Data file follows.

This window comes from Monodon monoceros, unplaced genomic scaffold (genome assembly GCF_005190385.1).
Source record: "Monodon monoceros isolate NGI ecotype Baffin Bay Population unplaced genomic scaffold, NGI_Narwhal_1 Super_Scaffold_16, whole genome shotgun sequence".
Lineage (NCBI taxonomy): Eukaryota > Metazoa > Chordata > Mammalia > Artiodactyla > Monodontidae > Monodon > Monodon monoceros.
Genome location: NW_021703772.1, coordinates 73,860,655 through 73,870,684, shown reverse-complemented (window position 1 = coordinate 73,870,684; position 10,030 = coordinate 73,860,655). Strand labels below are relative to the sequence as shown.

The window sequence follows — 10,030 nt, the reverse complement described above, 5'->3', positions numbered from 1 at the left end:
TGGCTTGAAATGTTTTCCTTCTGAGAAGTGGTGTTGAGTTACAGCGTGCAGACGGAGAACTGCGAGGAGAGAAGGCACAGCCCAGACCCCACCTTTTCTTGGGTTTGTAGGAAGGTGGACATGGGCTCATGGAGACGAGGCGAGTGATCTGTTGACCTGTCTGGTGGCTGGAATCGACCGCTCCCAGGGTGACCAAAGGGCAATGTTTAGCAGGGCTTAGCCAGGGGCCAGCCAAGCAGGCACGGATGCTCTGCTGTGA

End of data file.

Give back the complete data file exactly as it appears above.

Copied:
This window comes from Monodon monoceros, unplaced genomic scaffold (genome assembly GCF_005190385.1).
Source record: "Monodon monoceros isolate NGI ecotype Baffin Bay Population unplaced genomic scaffold, NGI_Narwhal_1 Super_Scaffold_16, whole genome shotgun sequence".
Lineage (NCBI taxonomy): Eukaryota > Metazoa > Chordata > Mammalia > Artiodactyla > Monodontidae > Monodon > Monodon monoceros.
Genome location: NW_021703772.1, coordinates 73,860,655 through 73,870,684, shown reverse-complemented (window position 1 = coordinate 73,870,684; position 10,030 = coordinate 73,860,655). Strand labels below are relative to the sequence as shown.

The window sequence follows — 10,030 nt, the reverse complement described above, 5'->3', positions numbered from 1 at the left end:
TGGCTTGAAATGTTTTCCTTCTGAGAAGTGGTGTTGAGTTACAGCGTGCAGACGGAGAACTGCGAGGAGAGAAGGCACAGCCCAGACCCCACCTTTTCTTGGGTTTGTAGGAAGGTGGACATGGGCTCATGGAGACGAGGCGAGTGATCTGTTGACCTGTCTGGTGGCTGGAATCGACCGCTCCCAGGGTGACCAAAGGGCAATGTTTAGCAGGGCTTAGCCAGGGGCCAGCCAAGCAGGCACGGATGCTCTGCTGTGA